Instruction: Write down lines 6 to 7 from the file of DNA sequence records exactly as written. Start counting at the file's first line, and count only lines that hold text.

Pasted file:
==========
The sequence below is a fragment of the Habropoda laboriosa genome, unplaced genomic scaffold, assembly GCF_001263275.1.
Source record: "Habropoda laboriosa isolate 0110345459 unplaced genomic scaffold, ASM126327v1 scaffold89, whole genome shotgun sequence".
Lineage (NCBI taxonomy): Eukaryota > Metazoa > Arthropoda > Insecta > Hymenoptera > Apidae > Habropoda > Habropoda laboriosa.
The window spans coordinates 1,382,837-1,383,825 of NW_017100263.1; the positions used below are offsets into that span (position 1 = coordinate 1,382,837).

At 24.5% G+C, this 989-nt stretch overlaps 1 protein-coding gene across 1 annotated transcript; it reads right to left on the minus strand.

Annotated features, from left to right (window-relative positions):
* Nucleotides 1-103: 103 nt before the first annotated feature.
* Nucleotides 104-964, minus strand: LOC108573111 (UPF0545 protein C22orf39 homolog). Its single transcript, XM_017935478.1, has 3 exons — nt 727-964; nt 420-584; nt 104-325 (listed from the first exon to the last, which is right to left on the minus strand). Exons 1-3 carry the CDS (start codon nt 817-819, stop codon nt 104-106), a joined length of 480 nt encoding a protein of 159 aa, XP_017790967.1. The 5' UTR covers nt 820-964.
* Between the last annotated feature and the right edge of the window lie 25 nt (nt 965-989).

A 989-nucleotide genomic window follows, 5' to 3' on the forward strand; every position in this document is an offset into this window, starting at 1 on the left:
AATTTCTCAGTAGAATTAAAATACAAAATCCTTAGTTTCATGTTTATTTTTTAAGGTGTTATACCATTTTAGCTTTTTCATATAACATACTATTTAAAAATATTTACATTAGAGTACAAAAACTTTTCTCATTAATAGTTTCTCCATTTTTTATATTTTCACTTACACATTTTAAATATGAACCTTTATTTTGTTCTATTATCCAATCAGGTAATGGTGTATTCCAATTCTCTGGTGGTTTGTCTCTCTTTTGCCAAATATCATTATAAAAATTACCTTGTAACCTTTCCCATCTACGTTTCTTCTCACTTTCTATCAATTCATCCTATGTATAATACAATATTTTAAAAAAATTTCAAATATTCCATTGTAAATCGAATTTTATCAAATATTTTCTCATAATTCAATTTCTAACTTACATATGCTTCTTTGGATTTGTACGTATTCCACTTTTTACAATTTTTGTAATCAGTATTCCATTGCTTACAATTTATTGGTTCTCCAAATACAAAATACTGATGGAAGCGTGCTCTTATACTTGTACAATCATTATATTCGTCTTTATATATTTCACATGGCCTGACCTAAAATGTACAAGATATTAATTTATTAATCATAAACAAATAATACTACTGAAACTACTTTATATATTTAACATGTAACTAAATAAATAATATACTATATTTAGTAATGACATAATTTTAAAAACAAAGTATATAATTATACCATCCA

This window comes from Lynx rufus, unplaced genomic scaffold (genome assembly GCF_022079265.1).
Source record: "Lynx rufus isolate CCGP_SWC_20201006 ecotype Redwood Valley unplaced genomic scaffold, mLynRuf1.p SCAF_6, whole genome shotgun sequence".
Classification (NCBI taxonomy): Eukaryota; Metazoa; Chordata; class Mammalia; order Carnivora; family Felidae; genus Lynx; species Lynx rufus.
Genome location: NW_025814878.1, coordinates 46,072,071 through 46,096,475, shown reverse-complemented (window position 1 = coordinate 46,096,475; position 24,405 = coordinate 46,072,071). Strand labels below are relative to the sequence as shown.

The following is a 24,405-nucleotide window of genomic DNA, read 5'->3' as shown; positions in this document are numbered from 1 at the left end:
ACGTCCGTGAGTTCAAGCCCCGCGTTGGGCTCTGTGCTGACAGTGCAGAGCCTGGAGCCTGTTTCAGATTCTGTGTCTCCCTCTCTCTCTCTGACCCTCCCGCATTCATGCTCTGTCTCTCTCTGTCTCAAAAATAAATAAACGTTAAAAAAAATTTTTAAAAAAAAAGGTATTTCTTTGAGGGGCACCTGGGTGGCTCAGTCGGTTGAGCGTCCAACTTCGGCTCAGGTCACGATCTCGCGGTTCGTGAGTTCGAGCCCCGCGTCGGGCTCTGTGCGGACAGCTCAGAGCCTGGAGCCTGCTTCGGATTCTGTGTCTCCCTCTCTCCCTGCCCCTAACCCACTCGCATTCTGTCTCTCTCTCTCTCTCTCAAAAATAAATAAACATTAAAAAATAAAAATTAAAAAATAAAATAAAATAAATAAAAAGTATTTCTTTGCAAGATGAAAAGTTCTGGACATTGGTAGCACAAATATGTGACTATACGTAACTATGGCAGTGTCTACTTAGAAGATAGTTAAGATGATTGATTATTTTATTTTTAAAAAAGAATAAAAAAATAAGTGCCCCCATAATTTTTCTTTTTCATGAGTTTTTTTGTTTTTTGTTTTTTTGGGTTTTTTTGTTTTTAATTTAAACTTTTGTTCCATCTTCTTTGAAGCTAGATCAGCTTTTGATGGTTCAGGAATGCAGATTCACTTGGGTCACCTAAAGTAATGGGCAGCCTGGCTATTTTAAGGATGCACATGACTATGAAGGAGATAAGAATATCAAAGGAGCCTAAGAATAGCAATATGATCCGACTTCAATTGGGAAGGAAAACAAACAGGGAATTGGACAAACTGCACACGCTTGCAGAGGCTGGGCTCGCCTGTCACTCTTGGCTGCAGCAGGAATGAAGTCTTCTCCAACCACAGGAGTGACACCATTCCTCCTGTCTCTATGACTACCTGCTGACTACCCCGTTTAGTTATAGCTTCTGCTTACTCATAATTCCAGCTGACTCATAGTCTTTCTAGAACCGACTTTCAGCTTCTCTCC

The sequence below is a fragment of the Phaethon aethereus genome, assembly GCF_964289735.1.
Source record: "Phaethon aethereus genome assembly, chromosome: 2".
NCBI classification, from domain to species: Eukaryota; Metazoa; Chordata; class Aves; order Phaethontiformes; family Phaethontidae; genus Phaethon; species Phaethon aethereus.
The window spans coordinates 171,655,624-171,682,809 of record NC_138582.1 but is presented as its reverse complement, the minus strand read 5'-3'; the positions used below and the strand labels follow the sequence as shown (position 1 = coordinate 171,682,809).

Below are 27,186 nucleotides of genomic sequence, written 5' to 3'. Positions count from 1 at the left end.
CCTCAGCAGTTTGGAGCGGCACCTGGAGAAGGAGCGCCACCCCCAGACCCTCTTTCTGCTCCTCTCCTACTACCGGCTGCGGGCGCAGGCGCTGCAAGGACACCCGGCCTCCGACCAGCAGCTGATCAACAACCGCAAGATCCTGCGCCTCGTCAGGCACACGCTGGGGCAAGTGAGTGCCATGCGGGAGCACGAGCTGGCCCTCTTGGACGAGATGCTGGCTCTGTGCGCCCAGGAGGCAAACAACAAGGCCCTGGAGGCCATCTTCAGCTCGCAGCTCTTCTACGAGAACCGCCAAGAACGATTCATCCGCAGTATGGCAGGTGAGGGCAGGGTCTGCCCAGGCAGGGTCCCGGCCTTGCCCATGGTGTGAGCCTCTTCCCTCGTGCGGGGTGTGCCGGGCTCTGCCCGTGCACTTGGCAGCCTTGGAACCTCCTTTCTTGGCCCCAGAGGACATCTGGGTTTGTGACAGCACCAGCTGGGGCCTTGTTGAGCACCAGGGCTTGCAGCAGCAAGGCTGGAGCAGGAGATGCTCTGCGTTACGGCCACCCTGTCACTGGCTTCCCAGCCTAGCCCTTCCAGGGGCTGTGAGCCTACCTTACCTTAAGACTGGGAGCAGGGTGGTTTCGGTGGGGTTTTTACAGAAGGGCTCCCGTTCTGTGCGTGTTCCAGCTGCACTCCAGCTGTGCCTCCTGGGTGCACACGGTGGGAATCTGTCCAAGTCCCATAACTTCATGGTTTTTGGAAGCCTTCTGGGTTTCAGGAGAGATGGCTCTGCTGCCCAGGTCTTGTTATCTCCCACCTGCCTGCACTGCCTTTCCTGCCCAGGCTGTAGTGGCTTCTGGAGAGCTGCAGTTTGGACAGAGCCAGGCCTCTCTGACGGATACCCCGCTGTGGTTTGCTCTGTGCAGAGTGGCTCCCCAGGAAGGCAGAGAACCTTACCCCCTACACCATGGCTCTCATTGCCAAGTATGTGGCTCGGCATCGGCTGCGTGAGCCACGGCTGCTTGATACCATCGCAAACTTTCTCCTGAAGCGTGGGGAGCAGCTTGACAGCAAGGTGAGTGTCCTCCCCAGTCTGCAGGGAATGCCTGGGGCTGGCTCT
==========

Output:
Annotated features, from left to right (window-relative positions):
* Nucleotides 1-103: 103 nt before the first annotated feature.